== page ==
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Hong Kong localism and independence

Hong Kong has the democracy the Basic Law requires, localists have no case

  • Freedoms are not without limit. Promoting independence is not the exercising of freedom of expression, it is way over the line
PUBLISHED : Wednesday, 28 November, 2018, 12:58pm
UPDATED : Wednesday, 28 November, 2018, 12:58pm

As long as we have university students, like your correspondent Henry Wong, believing in the false argument that “Beijing may not loosen its grip despite trust” (November 16), and as long as the Hong Kong government does nothing to refute it, Beijing will remain understandably concerned that Hong Kong might become like Taiwan, with many voices advocating moving towards separatism.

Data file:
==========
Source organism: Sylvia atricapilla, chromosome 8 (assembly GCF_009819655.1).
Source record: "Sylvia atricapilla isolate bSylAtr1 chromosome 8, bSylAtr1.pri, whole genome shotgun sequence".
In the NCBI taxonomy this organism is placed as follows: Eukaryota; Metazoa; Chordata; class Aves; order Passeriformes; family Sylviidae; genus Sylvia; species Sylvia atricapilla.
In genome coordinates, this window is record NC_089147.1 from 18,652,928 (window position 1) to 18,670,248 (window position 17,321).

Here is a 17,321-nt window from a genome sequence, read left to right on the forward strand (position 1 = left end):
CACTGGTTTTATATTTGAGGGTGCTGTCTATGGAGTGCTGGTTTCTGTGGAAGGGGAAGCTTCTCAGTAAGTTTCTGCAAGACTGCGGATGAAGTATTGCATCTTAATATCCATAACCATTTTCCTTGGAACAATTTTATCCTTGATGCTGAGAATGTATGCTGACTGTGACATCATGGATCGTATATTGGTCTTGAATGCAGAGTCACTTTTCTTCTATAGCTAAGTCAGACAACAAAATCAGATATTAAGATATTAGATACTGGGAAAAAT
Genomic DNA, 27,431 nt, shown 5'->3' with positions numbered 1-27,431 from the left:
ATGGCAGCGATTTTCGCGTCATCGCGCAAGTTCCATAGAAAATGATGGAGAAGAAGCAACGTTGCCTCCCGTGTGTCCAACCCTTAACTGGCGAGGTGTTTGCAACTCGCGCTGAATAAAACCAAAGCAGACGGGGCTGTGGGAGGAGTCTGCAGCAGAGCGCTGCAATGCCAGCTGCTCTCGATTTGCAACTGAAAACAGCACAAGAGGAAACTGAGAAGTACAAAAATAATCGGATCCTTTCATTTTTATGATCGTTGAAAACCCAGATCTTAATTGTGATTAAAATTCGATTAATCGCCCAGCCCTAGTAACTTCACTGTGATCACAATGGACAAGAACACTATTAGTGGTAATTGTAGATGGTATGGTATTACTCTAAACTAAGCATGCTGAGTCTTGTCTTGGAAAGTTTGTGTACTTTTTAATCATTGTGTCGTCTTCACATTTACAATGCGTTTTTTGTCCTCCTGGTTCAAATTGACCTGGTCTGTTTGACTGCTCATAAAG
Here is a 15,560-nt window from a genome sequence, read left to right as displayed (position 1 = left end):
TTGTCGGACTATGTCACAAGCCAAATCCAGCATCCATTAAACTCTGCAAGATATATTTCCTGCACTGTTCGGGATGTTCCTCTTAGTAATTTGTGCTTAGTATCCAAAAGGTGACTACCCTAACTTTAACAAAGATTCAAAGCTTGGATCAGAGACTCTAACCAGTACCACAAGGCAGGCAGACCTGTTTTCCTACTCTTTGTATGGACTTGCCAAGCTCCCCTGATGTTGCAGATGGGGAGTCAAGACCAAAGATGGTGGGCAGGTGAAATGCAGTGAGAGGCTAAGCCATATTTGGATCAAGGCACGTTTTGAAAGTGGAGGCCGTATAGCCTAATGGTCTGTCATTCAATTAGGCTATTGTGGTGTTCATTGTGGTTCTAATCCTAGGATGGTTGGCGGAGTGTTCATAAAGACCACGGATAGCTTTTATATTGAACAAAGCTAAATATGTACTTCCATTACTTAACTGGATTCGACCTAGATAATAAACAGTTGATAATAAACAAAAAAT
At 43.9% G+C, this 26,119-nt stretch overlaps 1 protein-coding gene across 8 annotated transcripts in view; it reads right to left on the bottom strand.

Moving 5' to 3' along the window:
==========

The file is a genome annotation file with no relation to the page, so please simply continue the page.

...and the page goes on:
What was meant when Mr Wong mentioned “full democracy and freedoms”? If by “full democracy” he meant direct elections, forget it – never the mind tightening or loosening of Beijing’s grip – for it will lead to separatism.

The Basic Law has promised universal suffrage by way of indirect elections (which is also practised in the US), which we are already practising. We have not been “short-changed” by Beijing, as some pan-democrats continue to claim we have been.

Promote benefits of integration with mainland

Freedoms are not without limit. Promoting independence as Andy Chan Ho-tin of the Hong Kong National Party so blatantly did, as did Financial Times Asia news editor Victor Mallet in providing the Foreign Correspondents’ Club forum to him, is not the exercising of freedom of expression. It is way over the line.

So we should be wary of trying to be “in” with the West by being paranoid about communism. As far as China is concerned, it is the communist government that has pulled it back up on its feet. Anyway, as North and South Korea are moving towards unification, who knows if Taiwan and the mainland might not find a formula to do the same (“Chinese media claim Taiwan leader’s ‘separatist stance’ led to heavy losses”, November 26)?

Peter Lok, Heng Fa Chuen